These four 2020 wine trends are more click bait than anything else
The Wine Curmudgeon is constantly on the alert for wine foolishness and silliness, since those things usually mean someone is after your money. So when several experts posted their 2020 wine trends, my hooey meter went into overdrive.
Hence, four 2020 wine trends you don’t have to worry about:
• Cannabis-infused wine. Yes, legal weed is still it its infancy and it may yet prove to be the next big thing. But so far, it has been a disaster. How big a disaster? Just ask Constellation Brands, which dumped more than two dozen wine brands this spring to focus on cannabis. Along the way, the company has invested at least US$4 billion in Canadian weed producer Canopy, and Canopy has yet to turn a profit.
• Pop-up wine bars. Apparently, the experts didn’t consider liquor laws or the three-tier system, which would make this almost impossible in most of the U.S.
• Piquette. Lots and lots of websites and experts ask sommeliers about the hippest trends, since they figure sommeliers are hipper than the rest of us. Thus, piquette. This isn’t exactly wine, but is fizzy and has low alcohol, which do seem to be legitimate trends. The catch? Piquette is made by just a handful of small producers on the East Coast, which means that no one will be able to buy it unless they visit a bar or restaurant which has a very hip sommelier.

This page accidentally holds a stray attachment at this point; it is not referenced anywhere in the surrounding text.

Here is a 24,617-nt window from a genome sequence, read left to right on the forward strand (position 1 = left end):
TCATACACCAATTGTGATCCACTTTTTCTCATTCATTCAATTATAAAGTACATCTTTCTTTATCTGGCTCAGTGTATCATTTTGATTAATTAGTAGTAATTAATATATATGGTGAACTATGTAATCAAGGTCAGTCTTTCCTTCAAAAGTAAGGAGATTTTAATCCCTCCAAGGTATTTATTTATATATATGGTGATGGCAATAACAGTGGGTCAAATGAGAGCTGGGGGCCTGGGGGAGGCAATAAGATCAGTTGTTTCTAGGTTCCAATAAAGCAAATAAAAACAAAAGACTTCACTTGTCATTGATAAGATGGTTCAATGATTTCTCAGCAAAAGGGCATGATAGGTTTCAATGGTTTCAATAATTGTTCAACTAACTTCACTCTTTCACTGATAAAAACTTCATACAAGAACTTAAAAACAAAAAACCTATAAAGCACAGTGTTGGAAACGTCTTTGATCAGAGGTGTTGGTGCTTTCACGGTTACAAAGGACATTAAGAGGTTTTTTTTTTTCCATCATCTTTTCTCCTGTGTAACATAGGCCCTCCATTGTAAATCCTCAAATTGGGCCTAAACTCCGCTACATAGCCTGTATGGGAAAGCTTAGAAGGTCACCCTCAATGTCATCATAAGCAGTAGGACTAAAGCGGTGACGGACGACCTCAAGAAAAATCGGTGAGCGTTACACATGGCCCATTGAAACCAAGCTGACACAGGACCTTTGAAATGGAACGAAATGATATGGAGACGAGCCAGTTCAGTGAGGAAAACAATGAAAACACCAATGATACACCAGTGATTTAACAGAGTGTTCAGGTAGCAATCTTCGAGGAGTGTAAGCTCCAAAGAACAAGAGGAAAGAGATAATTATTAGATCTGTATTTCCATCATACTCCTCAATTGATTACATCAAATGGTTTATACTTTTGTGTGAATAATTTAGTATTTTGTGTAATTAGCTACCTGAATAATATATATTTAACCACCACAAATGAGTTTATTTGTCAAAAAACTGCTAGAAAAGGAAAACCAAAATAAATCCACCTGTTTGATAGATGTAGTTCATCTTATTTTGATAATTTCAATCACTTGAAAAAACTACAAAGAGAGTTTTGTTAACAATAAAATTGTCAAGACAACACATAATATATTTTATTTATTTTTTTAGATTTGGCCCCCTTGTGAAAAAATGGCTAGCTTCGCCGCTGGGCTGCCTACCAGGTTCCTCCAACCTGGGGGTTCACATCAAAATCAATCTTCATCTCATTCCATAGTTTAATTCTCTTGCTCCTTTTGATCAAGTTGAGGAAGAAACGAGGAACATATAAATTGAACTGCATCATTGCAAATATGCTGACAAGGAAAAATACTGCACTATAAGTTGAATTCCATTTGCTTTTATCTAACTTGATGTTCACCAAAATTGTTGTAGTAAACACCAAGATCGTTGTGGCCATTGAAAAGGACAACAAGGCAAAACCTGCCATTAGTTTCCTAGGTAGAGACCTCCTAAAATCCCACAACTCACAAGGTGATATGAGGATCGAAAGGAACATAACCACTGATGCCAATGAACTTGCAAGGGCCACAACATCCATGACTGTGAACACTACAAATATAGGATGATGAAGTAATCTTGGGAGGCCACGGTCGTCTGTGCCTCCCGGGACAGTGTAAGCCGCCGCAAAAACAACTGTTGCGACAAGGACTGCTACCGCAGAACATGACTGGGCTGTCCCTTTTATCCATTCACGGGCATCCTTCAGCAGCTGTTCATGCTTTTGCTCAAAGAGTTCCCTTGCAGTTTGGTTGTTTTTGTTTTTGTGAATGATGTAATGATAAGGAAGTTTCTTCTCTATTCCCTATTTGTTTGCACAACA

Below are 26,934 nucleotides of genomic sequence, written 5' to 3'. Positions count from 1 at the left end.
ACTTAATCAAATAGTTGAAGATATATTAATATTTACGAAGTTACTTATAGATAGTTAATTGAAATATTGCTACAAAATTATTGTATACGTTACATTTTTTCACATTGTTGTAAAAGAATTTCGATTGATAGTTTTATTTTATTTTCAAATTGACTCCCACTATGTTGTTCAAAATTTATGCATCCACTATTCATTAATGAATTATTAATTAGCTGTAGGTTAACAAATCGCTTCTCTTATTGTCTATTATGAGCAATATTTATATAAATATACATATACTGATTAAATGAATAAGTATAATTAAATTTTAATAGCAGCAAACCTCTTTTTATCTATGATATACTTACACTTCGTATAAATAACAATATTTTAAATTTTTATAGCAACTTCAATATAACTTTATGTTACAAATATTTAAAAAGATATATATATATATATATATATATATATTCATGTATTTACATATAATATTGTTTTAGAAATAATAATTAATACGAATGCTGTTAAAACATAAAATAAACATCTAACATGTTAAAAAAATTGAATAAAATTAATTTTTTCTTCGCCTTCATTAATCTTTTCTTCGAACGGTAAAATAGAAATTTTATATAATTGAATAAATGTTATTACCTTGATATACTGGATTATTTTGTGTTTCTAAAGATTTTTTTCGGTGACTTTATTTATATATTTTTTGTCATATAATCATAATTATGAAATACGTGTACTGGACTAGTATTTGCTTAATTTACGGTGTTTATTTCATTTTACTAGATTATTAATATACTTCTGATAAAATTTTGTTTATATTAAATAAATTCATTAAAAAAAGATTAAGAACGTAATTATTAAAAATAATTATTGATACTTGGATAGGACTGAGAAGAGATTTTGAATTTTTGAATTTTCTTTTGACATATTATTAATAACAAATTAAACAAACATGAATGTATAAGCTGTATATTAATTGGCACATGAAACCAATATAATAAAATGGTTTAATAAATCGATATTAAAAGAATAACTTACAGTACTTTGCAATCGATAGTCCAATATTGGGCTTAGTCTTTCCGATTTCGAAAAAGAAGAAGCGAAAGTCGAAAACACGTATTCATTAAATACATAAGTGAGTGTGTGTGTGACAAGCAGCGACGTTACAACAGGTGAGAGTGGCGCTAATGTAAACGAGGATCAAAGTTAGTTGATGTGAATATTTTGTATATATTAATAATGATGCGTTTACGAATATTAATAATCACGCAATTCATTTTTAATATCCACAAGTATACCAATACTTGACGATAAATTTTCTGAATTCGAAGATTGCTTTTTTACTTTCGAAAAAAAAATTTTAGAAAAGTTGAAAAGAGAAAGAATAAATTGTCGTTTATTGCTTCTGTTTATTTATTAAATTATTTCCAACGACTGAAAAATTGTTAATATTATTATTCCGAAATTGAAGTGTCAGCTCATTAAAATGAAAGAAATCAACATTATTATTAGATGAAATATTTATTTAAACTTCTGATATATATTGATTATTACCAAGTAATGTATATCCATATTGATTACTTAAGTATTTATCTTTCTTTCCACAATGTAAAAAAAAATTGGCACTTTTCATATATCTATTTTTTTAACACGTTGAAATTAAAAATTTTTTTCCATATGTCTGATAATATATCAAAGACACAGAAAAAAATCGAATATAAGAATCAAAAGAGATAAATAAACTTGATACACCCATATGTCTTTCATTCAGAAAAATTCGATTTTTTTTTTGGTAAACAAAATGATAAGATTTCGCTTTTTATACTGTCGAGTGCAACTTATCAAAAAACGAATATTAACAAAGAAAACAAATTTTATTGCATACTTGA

• Organic wine. This was going to be huge when I started writing about wine 20-some years ago, and it still shows up regularly on trends lists. But organic wine has never caught on in the U.S, and shows no signs of catching on now. Organic wine, organically-made wine, and biodynamic wine have a tiny part of the U.S. wine market, probably in the single digits.